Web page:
Kossuth County Advance from Algona, Iowa on April 16, 1931 · Page 1
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Kossuth County Advance from Algona, Iowa · Page 1

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Algona, Iowa
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Thursday, April 16, 1931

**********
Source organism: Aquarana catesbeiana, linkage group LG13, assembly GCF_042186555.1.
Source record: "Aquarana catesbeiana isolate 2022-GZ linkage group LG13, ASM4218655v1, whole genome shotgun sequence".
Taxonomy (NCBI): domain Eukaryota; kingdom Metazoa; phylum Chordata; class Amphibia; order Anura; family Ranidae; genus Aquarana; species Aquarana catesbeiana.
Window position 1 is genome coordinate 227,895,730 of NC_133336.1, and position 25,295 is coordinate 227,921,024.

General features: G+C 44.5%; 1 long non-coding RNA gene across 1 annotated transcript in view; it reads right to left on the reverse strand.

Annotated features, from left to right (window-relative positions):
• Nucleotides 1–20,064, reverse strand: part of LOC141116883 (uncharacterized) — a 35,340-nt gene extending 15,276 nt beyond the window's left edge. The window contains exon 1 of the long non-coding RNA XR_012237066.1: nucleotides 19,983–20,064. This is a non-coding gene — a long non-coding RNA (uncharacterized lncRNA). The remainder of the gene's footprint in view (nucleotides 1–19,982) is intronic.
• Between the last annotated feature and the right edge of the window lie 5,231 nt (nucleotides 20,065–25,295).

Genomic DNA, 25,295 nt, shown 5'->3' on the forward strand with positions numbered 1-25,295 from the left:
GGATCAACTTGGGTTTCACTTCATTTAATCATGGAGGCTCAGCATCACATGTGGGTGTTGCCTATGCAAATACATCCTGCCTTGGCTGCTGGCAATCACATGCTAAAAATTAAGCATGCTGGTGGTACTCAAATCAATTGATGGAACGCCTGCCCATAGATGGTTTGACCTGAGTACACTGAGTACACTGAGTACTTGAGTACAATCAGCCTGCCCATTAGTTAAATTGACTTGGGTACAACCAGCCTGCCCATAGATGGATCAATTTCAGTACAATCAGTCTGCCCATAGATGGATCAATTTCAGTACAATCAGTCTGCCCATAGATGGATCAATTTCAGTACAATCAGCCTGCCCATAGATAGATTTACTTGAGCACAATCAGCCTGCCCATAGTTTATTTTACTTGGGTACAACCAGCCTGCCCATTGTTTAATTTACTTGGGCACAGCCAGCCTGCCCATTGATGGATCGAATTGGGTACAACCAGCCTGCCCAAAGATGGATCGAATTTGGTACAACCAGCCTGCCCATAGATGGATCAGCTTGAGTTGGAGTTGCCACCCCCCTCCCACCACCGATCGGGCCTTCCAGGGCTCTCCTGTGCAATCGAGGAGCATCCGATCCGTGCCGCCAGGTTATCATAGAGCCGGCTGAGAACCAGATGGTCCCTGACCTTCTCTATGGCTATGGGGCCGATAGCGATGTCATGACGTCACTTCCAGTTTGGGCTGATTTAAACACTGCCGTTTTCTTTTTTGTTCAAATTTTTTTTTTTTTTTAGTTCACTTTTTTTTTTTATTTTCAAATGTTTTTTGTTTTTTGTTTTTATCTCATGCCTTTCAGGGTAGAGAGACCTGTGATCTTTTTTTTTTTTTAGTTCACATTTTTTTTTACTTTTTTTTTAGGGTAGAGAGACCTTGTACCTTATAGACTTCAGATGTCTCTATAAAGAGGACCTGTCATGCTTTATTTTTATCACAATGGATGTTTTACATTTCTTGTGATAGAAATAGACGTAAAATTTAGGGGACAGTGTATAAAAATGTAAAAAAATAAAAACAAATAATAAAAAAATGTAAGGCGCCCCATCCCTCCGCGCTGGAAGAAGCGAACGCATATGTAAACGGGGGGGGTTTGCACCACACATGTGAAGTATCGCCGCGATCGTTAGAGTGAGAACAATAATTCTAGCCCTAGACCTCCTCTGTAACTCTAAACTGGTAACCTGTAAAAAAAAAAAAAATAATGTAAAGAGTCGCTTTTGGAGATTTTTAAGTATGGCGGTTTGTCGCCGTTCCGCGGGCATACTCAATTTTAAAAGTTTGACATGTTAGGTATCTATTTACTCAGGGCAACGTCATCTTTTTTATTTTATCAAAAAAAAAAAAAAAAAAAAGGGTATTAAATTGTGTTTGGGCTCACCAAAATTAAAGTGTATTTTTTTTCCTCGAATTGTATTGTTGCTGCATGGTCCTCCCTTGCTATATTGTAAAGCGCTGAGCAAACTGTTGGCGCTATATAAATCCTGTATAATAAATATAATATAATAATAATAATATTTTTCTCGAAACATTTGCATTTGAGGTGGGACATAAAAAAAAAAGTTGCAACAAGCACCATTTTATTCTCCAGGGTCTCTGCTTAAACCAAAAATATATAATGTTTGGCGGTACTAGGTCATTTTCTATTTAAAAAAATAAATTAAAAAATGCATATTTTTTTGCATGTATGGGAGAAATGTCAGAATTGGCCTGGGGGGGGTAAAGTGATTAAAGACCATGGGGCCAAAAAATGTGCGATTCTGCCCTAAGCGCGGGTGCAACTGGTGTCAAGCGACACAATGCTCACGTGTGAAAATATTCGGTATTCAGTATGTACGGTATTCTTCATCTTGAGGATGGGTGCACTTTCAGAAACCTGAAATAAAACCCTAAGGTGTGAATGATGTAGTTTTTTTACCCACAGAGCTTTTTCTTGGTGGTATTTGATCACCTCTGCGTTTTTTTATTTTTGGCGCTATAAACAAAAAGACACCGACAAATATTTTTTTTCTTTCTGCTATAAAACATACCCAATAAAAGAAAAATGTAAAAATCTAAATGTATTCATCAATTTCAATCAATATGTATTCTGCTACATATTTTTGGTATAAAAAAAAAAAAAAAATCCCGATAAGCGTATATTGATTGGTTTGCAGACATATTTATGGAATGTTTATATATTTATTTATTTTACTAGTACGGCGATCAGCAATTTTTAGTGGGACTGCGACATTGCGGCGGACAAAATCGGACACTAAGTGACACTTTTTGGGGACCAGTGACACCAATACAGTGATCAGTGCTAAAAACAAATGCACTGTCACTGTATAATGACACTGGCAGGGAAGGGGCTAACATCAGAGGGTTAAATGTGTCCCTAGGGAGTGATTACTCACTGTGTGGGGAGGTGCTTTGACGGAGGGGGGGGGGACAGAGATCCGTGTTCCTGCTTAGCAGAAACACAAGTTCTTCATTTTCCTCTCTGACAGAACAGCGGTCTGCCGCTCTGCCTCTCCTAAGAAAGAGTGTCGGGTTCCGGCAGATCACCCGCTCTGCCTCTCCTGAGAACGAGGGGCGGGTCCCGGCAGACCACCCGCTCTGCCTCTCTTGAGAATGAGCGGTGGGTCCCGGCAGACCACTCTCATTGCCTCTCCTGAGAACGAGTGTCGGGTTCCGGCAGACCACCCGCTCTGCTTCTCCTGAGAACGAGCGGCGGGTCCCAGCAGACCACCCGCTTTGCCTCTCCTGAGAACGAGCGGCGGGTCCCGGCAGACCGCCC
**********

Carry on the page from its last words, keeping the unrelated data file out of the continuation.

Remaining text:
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FV.J./ i ' • SfiPFF^r >"> • if A if 6- U^'^ •aW"" ',5 or Ttni««1ny< . Jay , i I, . -.- ALGONA, IOWA, APRIL 16, 1931 12 Pages Number 31 NAME PASSES [WETTER IILEAGE BILL Groups Give ittle to Keep lOcRate. L.H.-Bomistetter. ,use, Des Moines, Apr. 10- e no doubt, that S. F: ("mileage bill) passed the afternoon. The Treducefl the mileage rate j 7c a mile for all county i officials operating their iat the battle is over, I can i that the bill caused me [ before I could present - It . at'a time when It was favorable conslder- | had teen called up three | (he last month, and each Jad to move to defer action, fcondltlons did not appear Then the measure .drift- the steering committee, and i labor two week's to get it out. ' : at Saturday it was put 6n lar, but again I was com• action, because many iiendly members had gone fid without their support I t afford to allow considera- |hen the steering committee Ived, consequently the en• reverted to the sifting I is Finally Passed. Jmore days of toll again like measure out for consld- I after two hours of de- passed. In debate it was the attention of the at the sponsors of the ere "cruel and disposed to ! harmony of public com- 1 but be that as it may Ihe cut and it will directly faipayers. - . rat three days of the week >. worked on appropriations late departments and instl- e Senate had considered ! week before, and the jok the Senate's bills and .her reductions in many. (•do not recall of a- single i however, which was not ! by some member who of- i story to induce the leg- i increase rather than dei appropriation. Interests in Lobbies. i to understand why BO itlons are made in public , come to the statehouse : process of making ap- You will see the most roup of people that could 1.under one roof. How- manage to sustain the «'s report in most*instances ] suggested reductions. is almost over. A t us have labored diligent- expenses and thereby It is Impossible, how- |eay at this time Just what i will be, for the Senate |concun-ed in the action.of > relative to the latter's Ihe appropriations. But one [certain* if the legislators pe removed the entire state [wuld relieve the taxpayers 'i county only 11 per cent, p« is spent at home by the county supervisors, [trustees, etc. Sets Tnx Utitos. local boards' action is averned by public demand, i a part of .the public, 1 assist materially in hold' expenses by refraining- pig demands. A legislator Melees, aid local officials [ swings by helping to en"i which will provide a J so. »Ple: our mileage bill has "as of supervisors in _ I" save about $150,000 a taxpayers of the state, not a member of any wd me so, still, in the my heart, something« me that my efforts to- ft end are appreciated, •"Muled to adjourn April «an assure you that sreat deal of hard work | ^quired of me to repre . iCm "% I have enJoyed P my Moines. However, I o get back home ana eat "dinner" at 01 m the evening. " c °ncluding letter for LET GEORGE DO IT! BOARD10F REVIEW UPS ASSESSMENTS OF 20JAVPAYERS Twenty property and cjne merchandise valuations were rais'ea'TJy the.city council setting as a board of review^ last week Monday, Tuesday, and Wednesday. An adjourned meeting to hear objections to the changes will be held next week Tuesday morn.lng from 9 o'clock till noon In the fire engine room at the city hall. The property, owners, assessment figures, and the raises follow: L. G. Baker, lot 3, ne^4, 11-95-29 Aud. Plat, $3400-3600. Leona Bartholomew, lots 1 and 2, Bl 77, O. P., $11'56-1600. H. R. Cowan & Son, Bl 277, Call's "ad&. ex: e 34 ft lot 19 and w 11 ft lot 20, $3300-3800. Carrie Durant, Bl 262, Call's add., $1600-2500. Anna Falkenhainer, lot 2,'B1 48, O. P., $14004800. L. W. Fox, e 23 ft lot 6, w% lot 7.' Bl 85, w'%" s 1 rod lot 2, Bl 85, O. P., $13644600. NUTESTHERVILU l<«wi. member of the i new J. Haberkorn, part of lot 9 ex. n 8 rods Govt lot 1, 11-95-29 Aud. plat., $700-848. T. P. Harrington. Bl 4, Res. 1 (brick house), $3200-2500. C, S. Johnson, e one third lot 5, W% lot 6, Bl 24, O. P., $1300-2000. Mildred Johnson, n% lot 1. Bl 48, O. p., $1400-1600, H. C. Klamp, lot 4 mv% ne%, 11-95-29; n 1 rod lot 7, govt lot 3, 11-95-2-5, $840-0.000. C. R. LaBarre, lot .5, Bl 74, O. P., $1400-1600. Anna Murtagh, lot 28, Bl 278, Call's add. ex. e l rod a% lot 25, e 1 rod lot -26, e 1 rod 27, $7200-9000. B: J. Murtagh lot 21, Bl 288, Call's add., $480-600. Lena M. Moe, s 82 ft lots 7 and 8, Bl 73 O. P., $2400-2800. Anna Powell, lot 15, Bl 276, Call's add,, $900-1500. C. A- Samson, part of govt lot 3, 1U1-95-2S, $1500-1800. Joel Taylor estate, lot 24, Bl 278, Call's add., $iiaoo-l500. A. Vanderllnden, w& lot 11, ne'/4 2-95-29 Aud. plat, :$840-1000. Jennie Vanderlinden, lot 14, Bl 4, Call and Smart's add., $800-1000. Sam Bloom & Sons, merechan- dlse, $1916-3000. DUSTSTORM BEFOGS SKY AND DEPOSITS ORITJVERYWHERE The worst duststorm within the memory of the older Inhabitants raged all day Sunday.' Driven by a strong wind It obscured a cloudless sky like a fog. One could not see three blocks in any direction. Dust crept in everywhere—even food was full of grit in some cases. Showers since then have laid the dust and further greened up the lawns, which will soon need their first trimming Furnace fires have been out for a week. ..j..... i .-• . i Frees are flrwidparents, Mr. and Mrs. R. L. Duncan. Westfield, N. J., we parents of a girl born Tuesday night at 6 o clock Mrs, Duncan was Esther Free, and this «vent makes Mr. and Mrs, Geo j|, Free grstndparents for the « r ? 1 time. Mr. Duncan, who Is atW«w coachl in the Westfleid schools, has ijeen re-elected for next y<#r an 1 increase of salary, Jos. Misbach and Sons to Reopen Store The Kraft-Misbach clothing company has been dissolved and -.the stock disposed of, but the old firm will be ' succeeded soon by the Misbach .Clothing Co., which Will consist of Jos. Misbach and his sons Leighton and Laurence. The elder Misbach leaves tonight for Chicago to buy goods. In the meantime the storeroom is being remodeled and redecorated.^Thirty feet "at the rear for a tailoring and supplies room has been partitioned, of f, and some new equipment Is being installed. The interior will be redecorated. Mr. Misbach came here in 1893. After two years of clerking for the late James Taylor he took to the road, covering Iowa and Nebraska. In 1898 he returned to Algona and in partnership with George Kraft opened the store which was recently closed after 33 years. Mr. Kraft will have no interest In the new store. Mr. Misbach owns the double-front building in which his store and the Graham store are housed. Clarence Wed Loar, YOUTH WHO ROBBED PARENTS SENTENCED Delbjert Schulte, who pleade'd not ;uilty'' : when he was arrested and .rpught Into court last week on a t charge of larceny, reconsidered, and his week Tuesday pleaded guilty befpre Judge Davidson at Estherville. He received- a ten year sen- .ence in the penitentiary. Schulte stole $230 which his parents had saved to . pay the taxes on heir farm so a mortgage would not be foreclosed. The theft took place only a few days before the final tax-paying date, and the parents were not able to raise the money otherwise. They noticed that their son was wearing new clothes and displaying other evidences of sudden wealth, and suspicion was thus 'astened on him. Finally he confessed to County Attorney Shumway, Sheriff Hovey, and the grand jury. He then said he was ready to plead guilty, and last week Wednes- lay he was taken before Judge DeLand, but there he sprang a surprise by asking for an attorney and saying he would fight the case. H. W. Miller was appointed to represent him when Schulte said he had no money with which to hire an at- °Schulte evidently became convinced later that fighting the charge would do him no good, especially since he would have to wait in jail till next September before trial. New (». & B. Wrapper, Guderlan & Bleser,.of the Smoke Shop, are now packing their G. & B. Special In "humi-tubes," makes the cigars retain and the right degree of The popularity of this 7o cigar selling for a nickel is indicated by the fact that it required more than 300,000 of them to supply the Algona trade last year. Locations Scarce, An out-of-town roan was in Algona Monday, looking for quarters battery station. A tramp OVERLOAD COSTS TRUCK DRIVER $50 FOR NEW PLATES An agent of the state automobile department at'Des 'Moines spent Saturday in Algona, checking up on •trucks for overloads. In some cases overloads were found, and the truck owners were required to obtain higher license plates than they had been using. Other truck owners who plan to haul heavier loads this season have also obtained higher plates. A truck operated by W. L. C.lough, Des Moines, with Sioux City license plates, was caught overloaded when it was unloading at an Algona store, and the owner was required to pay an additional license fee of $50. Truck owners who have voluntarily obtained higher ratings are: Spencer Construction Co., new school contractors, two trucks, one from B to C, the other from A to C, with total additional fees of $40. H. R. Cowan & Son, D to E, additional fee $35. H. W. Post, E. to H. additional fee $30. H. J. Bode, B to C, additional fee $15. There are ten classes of truck pfates with load limits and fees prescribed by law, as follows: Fee $ 15 $ 25 $ 40 $ 65 '$100 $130 $160 $200 Class A B C D E H J Pounds 2500 3750 5000 C2'50 7'500 8750 10000 1111250 K 12500 L $250 O $300 The legislature was debating a proposed new truck law early In the week, and the load limit contemplated was four tons, a compromise between House and Senate. This limit includes both truck and load. FANS PROTEST FIGHTER'S K, 0, IS FRAME - UP Phillips and Manager Say Charges Are Ridiculous. Clarence Phillips won from Geo. Finney, Sioux City, by a knock-out In the fourth round In a card at Lone Rock Tuesday night. He had difficulty in hitting Finney,. an old- time boxer, in the first two rounds, but when a hard blow was landed in the fourth Finney went down for the full count. • Cowboy Hilvety won on a foul from "Kid" White, Buffalo Center, in the first round of a scheduled 6-round go. Runt Shrader, Hurt, and Art Wilson, Fort Dodge, according to local fans, put on the best scrap of the evening, the Burt boy knocking- Wilson out in the third. Other scraps were between Pettit, Lone Rock, and Magnus Lichter Algona, and Veryl Smith, Algonai and another Pettit youth. Paa Hamil, jeweler at the Borchardt store, was referee, ana Joe Bloom Algona, announcer. Local fans were disappointed with the Phillips-Finney scrap, claiming that Finney made no real effort In the first two rounds, according to fans, Finney used ring experience in ducking and dodging. The knock out came so quickly that charges of a frame-up were made, but Philllps's manager, w. J. Becker, says they are ridiculous. According to Becker, Finney was punch-drunk from blows Phillips had landed. The solid blow Phillips got in foi the knock-out put the finishing touches on Finney, who had a brok en nose and a long cut from' thre periods in the ring. When Finney was being brought back to con sciousness after the count, he start ed to scrap the crowd in the ring apparently thinking that he wa; still fighting Phillips. Some fans charged that the flgh was fixed, but W. ,?. Becker, man ager for Phillips says: "There seems to be some conten tlon that the Phillips-Fennlng scrap was fixed, but this scrap so far a Phillips or I was concerned was no fixed in any way. Mr. Fenning may have had some arrangements of his own, but if so the fact was not ap parent before the fight, nor ha anything of the kind come to ou knowledge eince. "The impression that the figh vas fixed arose from a remark Fen ning made when he entered th •ing. He said he was not in condi ion and would probably be knockei lUt. "I 'am acting as booking manage or Phillips in making contracts anc seeing that he gets his money. Th hillips-Fenning match was bookei >y Glen Sharp, Lone Rock, and will- he exception of drawing a suitabl contract for Phillips I had no con nection with it. . i N "My connection with Phillips because of interest in the sport only, not for monetary gain. I re ceive no money or other pecuniar Benefit from the matches. If I eve ind that a match has been fixed my connection with the participants vill be cancelled immediately." Standardization is Pitfall for Youth, Boys are Warned TWO YOUTHS CAUGHT WITH PICKEREL ARE GIVEN FINES Bernard Wilson and H. E. Ellsworth, Algona youths, were arrested last Thursday and fined $20 each on chai-ges of fishing without a license and taking a pickerel apiece out of season. The pair were snaking out fish running up stream at the dam north of town. Game Warden Moses came along and, caught them. Each of the boys was fined $10 on two charges, which made a total of $30 each Plus $6 costs. Neither was able to put up the money, so Justice Wlnkel allowed them a few days in which to get It. There has been a great deal of such fishing In the last few days, according to street gossip, but these boys are the only ones, caught to date. Ellsworth filed .an appeal bond, and sale the case would be taken to the district court. This freshness moisture. or a through the business district BO suitable plftoe «or rent. be $10,000 Damages Asked, Original notice of a. damage case was filed in district court Tuesday by Genevieve Seifert asking $10,000 from Q. W. and Amanda. Sample for assault and battery in July, 1930 The petition in the case had not been filed yesterday. Qoyle & Coyle d Frank S. Lovreln, of Humboldt are attorneys lor Mrs. geifert. Hit by Falling ?J»nk, , L. Q. Poole, employed op, the new schoolhouee, was .injured list week when a plank fell from the second story while .he was holding a piece of franvnyork up and nit bis outstretched wnj.8, aeverely, bp«»l|ijnf and cutting them. No j^ej, weje. ' CENT MILE RATE TO EAST OFFERED FOR 10-DAY TRI The Northwestern and the Mil ivaukee are offering somewha startling reductions In fares for :en-day period beginning April 24 The coach rate is only a cent a mil< Sleeping car berths will not be sol on such tickets. Round trip tickets or tickets at 2c a mile will carry th privilege of berths, which, howeve: must be paid for at regular ratei 'hildren's fares will be one-half an one cent respectively. One hundre and fifty pounds of baggage will b carried free, Tickets must be bough April 24 or 25, and the return lira Js May 4. These special rates apply only to points east of the Missouri river. It is believed that the railroads have at last determined to come to grips with the busses and even to reduce travel In privately- owned automobiles. BOARD The Rev. Myron L. Boozer, Ames, poke last Thursday evening at a olnt meeting of the Kiwanls and lotary clubs at the Woodman hall t which '140 high school and acad- my boys were guests. Supt. J. P. )vermyer was toastmaster, and In- roduced H. W. Miller, president of Ctwanlans, and W. C. Dewel, pre«- dcnt of the Rotarians, who made hort talks. Lewis Moore gave a hort talk on behalf of the boys. The Rev. Mr. Boozer, former stu- lent Presbyterian at Ames, now a tate Presbyterian pastor worker, vas principal speaker. Mr. Boozer haracterlzcd the four major pitfalls if modern life for youth as standardization, lawlessless, racial preju- lice, and neglect of religion. Standardization, Mr. Boozer said, s being made a goal towards which every youth is more or less bent as tree is inclined. He is taught not to differ from his companions in :alk, work, or Tilay, and as a result ndividuallty Is becoming more and more submerged. If he works harder or tries to do better than the youth of his age he is regarded as a freak, 'nitiative Is killed by standardization, which is good for machines but 'atal for humans. Lawlessness is also 'ixed habit of youth, fundamental laws Algona Markets becoming a Disregard for Is common, though petty crimes are not being committed with perhaps as much 'requency as in days past. Mr. Boozer told of picking two college vouths up on the road They admitted that they had been hired to drive high-powered booze cars from Chicago to Fort Dodge, and they intended thus to earn their way through school. Mr. Boozer remarked in this connection that more attention should be given to the old-time method of education in the woodshed for boys who develop disrespect for law. Racial prejudice is another fault that will have to be dealt with in the next few generations. The Negro and the yellow boy have been insulted, held down, beaten by whites, but the time is coming, sooner than commonly expected, when the millions in China at least will rise to give battle for their rights as human beings. Finally, religion is being neglected by youth more than ever before. This is. the result of the attitude of parents who are perfectly willing to contribute to the support of the church, but consider their duty done with that. Ministers should be encouraged to do their best by the presence at church of youth, middle age, and advanced age. The complaint that ministers do not interest their audiences is too often true, but it Is truer still that only a few congregations give the support by attendance which would inspire ministers to greater efforts. During the dinner, which was served by the Royal Neighbors, music was furnished by Glen Raney and Misses Hullerman and Duhigg. T. H. Chrischilles and Mr. Johnson, of the high school faculty led the singing of Rotary, Kiwanls, and acho&J songs. By Wilbur ,1. and Alice Payne. Close of Business) April 14. LIVESTOCK Hogs- Best sorted lights, 180 to 230 Ibs $6.90 Best medium weight butchers, 230 to 260 Ibs $6.70 Best heavy butchers, 260 to 300 Ibs $6.40 Best prime heavy butchers, 300 to 350 Ibs $6.20 Packing Sows, 300 to 350 Ibs. $5.70 Best heavy packing sows, 350 to 400 Ibs $'5.50 Best heavy'packlng sows, 450 to 500 Ibs $5.00 Cattle— Canners and cutters .. •. ,$2.00-2.7<5 Fat cows $3.00-4,00 Vea] calves ^5.00-6.00 Bulls $2.'50-3/50 Yearlings $5.00-6.00 Fat steers $6.50-7.50 GRAINS Corn, No. 3 46c Oats, No. 3 23 Barley, No. 2, special 3Sc PRODUCE Eggs, straight run 14c Graded, No. 1 17 C Graded, No. 2 12c Cash Cream 21c POULTRY All weights, hens flfic Leghorn hens I3c Heavy roosters 9c Leghorn roosters 7c Young Tom turkeys, 13 Ibs. up .. 18c Young Tom turkeys, under 13 Ibs 14 C Old hen turkeys, No. n l'5c No. 2 turkeys, all grades -4c Old Toms I4c HIDES Calf and cow, Ib 3c Large horse $1.75-.$fli.2S Small horse fttj.OO Colt hides, each .50c ETCHINGS TO BE DISPLAYED AT HIGH SCHOOL SATURDAY A collection of unusually fine etchings, lithographs, and crayons is to be shown at the high school building, Carrie Durant in charge. Junior and senior high school students will have an opportunity to see it tomorrow afternoon, and it will be open to the public from 2 to 6 Saturday. The pictures have been loaned by Virginia Lewis Patterson, Cleveland, Ohio, who makes frequent trips abroad to secure interesting and distinctive works of art. COURT ADJOURNED TILL JOT TUESDAY Court was adjourned Friday to next week Tuesday by Judge James De'Land, after a jury had been drawn in a contract suit brought by J. B. Thompson against L. A. Andrew, state superintendent of banking, as receiver of the County Savings bank, in which $500 is asked. Jurors in the case are Mary Beemer, Lakota; John Becker, Bode; S. F, Blome, Elmore; Edith Chipman, Burt; Roy Coulson, Armstrong; J. W. Harris, Sexton; Alma Hagg, Agnes Marty, Ellis Runchey, and Wm. C. Steele, Algona; A. M. Meyers, Bancroft; and C. F, Mann, Burt. After the jury was drawn and the opening statements the adjournment was announced, Judge DeLand explaining that he would be at Iowa City this week on a case to which he had been assigned by the chief justice of the supreme court. Early in the week the jurors named were notified that they would not have to appear in the case. It is presumed that a jury trial was waived, and trial, if any this term, will take place before the judge. PARKERS IN PARKS FACE COURT TRIAL The city park commission is up against it to know what to do to prevent vandalism in the parks. Chairman Weaver says the commission carefully spends a.goo'd deal of I money to benefit the public, anej; then heedless marauders make it doubtful to go on with improvements. . A visit to Blackford park recently revealed that someone In search of a swarm of bees -had deliberately sawed off, a big limb from one of the best trees. The commission wants to beautify this park this summer and provide water, toilet, benches, and fireplaces, but if the public cannot be trusted to make decent use of the park there seems to be little use in Improving it. At Athletic park the commission erected a modern toilet house, and when the season closed last; year the doors and windows were fastened with boards. Nevertheless someone broke into it and left it in filthy condition. Blackford park has on occasion and the city D, H, GOEDERS IS FISH, GAME COMMISSIONER Turner Appointment is Confirmed by the Senate. Confirmation of Dennis H. Goeders, Algona,. as member of the new state fish and game commission, was made by the Senate Monday afternoon. In addition to Mr. Goeders, J. F. Walter, McGregor, W. C. Boone, Ottumwa, J. N. Darling (Ding at the Register & Tribune), Dec Moines, and Arthur E. Rapp, Council Bluffs, were confirmed. The appointments were made last Thursday by Governor Dan W. Turner,, and confirmation took place In executive session of the Senate. Mr. Goeders has been one of that most consistent and influential workers in the north half of th» state in behalf of conservation, not only of fish and game, but in an nature outdoors. He is vice-president of the Estate department of thei Will H. Dilg League of conservationists, arid has been active in thet work of the League since it was.- formed some years ago. Politics to Be Eliminated. Mr. Goeders has been associated with men who worked for the passage of the new fish and game commission, the object of which is toi take politics and its attendant evils; out of departmental affa'lrs. In th» past politics has played a large part. In administration of the fish and. game department under various wardens, sponsors of the bill charged, and appointment as fish and. game- warden of the state has beeit a major political plum. Appointments of deputy fish anA: game wardens have also depended 1 , 'on politics. In addition, the seining- of rough fish from lakes and streams has been maneuvered into a profitable/business for influential; politicians. The new" commission 'is the result of a six year fight by the Dilg and: Izaak Walton Leagues, assisted bar the Waltonlans,- of Cedar Rapids, which have charged the state department with misuse of funds. A. great deal of conservation work which could have been financed out of funds collected by the department for licenses and received from: state appropriations has not been. done at all or else where an attempt was made the procedure was without the application of scientific; principles. Projects worthless to effect the purpose for which they were supposedly created have been advanced merely for their effect on. politics, advocates of the commission charged. Board to Remove Evils. To do away with the absolute control of one man over the department, the fish and game commission was proposed, adopted bjr House and Senate, and approved by- Governor Turner last week Wednesday. The commission will appoint the state game warden and all deputy wardens. It is understood, however, that Game Warden Alberta Second Burt Dividend. Burt, Apr. 14—A second dividend is being paid by Receiver W. C. Pyle -to depositors of the closed First National bank. This Is for 10 per cent, and makes a totq.1 of 35 per cent paid since the bank was closed last September. Whittemoye Farm Sold, Whiittemore, Apr. 14 — A deal was made one day last week whereby Albert potrata sold Ibis farm to the Manning brother*. The purchasers are brother^ of Mrs. Eotratz. 6«s Drop a another <sent BQNNSTETTER NAMED ON JOINT TAX BILL COMMITTEE Representative Bonnstetter was honored- a week ago by Speaker Johnscm who made him a member on the' part of the House of a Senate-House committee to confer on the Income tax-assessor bill. This was the third committee named for that purpose, and up to. yesterday it had failed, like its predecessors, . to reconcile the two houses. The House is strongly against the assessor bill and strongly for the income tax, while the Senate will not pass the income tax bill without the assessor rider. - * Fire Marriage Permits, Marriage licenses were issued last week to Clarence Loar, go, Hum. bold,t, Mildred Thi«lhoren. 18 Lyt--- been the resort of young men women late at night, whereas rules require evacuation of parks at 10 o'clock. The commission has about decided that the only way to compel respect for the parks and the rules of the board Is to employ someone to make unexpected calls, especially after closing hours. In case rowdyism of any kind is discovered, or failure to comply with the. rules, it is^ planned to arrest everyone' concerned and expose them to the disgrace of'pub- lic trial in court. "ROOKERY" AND GALBRAITH SHACKS TO BE TORN DOWN The old building across the alley east of. the Advance shop known as the "Rookery" or "Bachelor Apartments" Is to be torn down this spring. It belongs to the Geo. L. Galbraith estate. Several old shacks on State street west of the Swift & Co. plant will also be removed. The "Rookery" was one of the earliest store buildings in Algona. Once a Galbraith general store was conducted there. Of late years it has fallen into decay. Finally it was appropriated by squatters, who lived there by suffrance and paid no rent. The best known tenants have been- John Fox and Rex Koepke. Removal of this and the other buildings will do away With some of the worst eyeso'res in town and will also-remove notable fire menaces. ton; Lawrence Welders, 86,-Ann- 26, Sw«a Three to Cherokee. Three patients were committed to the state hospital at Cherokee last week by the board of insanity commissioners. Arthur Pearson, Swea City, former patient, -was readmitted Friday; Max B. Speichier, Algona World war veteran, was commuted Saturday for treatment for shell shook; and Mrs. Samuel Llch- Uter, Bancroft, was committed Friday afternoon. will be retained till his term expire* in 1933. The commission is composed of five members, all appointed by the Governor with the approval of the- Senate, not jnore than three of whom can b"e from one zone. low*. is divided into two zones, roughly the north and south halves of tha state. Only- three members of the commission can be of the same political party, and the term of office is four years. Under the bill two of th» men appointed last Thursday, Mr.. Walter and Mr. Rapp, will serve for only two years, but.the other three will serve for four years. The terms, expire on May in the respective years. No Salary for Commissioner*. The commissioners serve without:; salary, and only actual traveling- and hotel expenses on official business will be allowed. Each commissioner is required to furnish fc $5,000 bond. Ten days following appointment the commissioners named; will meet at the capitol to organls* by choosing chairman and secretary out of their number. Regular meet*-, Ings will be held the, first Tuesday' in January, April, July and Octofeer,' -Special meetings can be called by the chairman alone or by request q£** two members. Offices are to* txjti provided in the capitol building.'', * Under the bill aH powers hel<| Iqr, the state game warden except routine work are transferred to, commission. The commission can expend or all money collected by the ment, and can buy, lease, or peive gifts of land for fishing, trapping, ttsji nurseries, game farms, In addition the commission can sojldaite l$nd or water suitable, any of those purposes and buy buildings necessary" for •work. Temporary regulattojj, ol sons, open f^nd. closed, OM any of flsh or fains, bjrdq or - City; Wayae pornberger, 2Q, : ~ p,, Floreacs wenwerseo, 90, IM\ - OUgMam* J. JB^fcer, *M ^JJ???£ j ejp'of aid ' Jf|W Bairfe *AliW*!£!!teH& aitton, fljWWef 9* $M i&$8S deputy *—~ -«- tt.wiwKwni Ml.' V*&Z 4*^3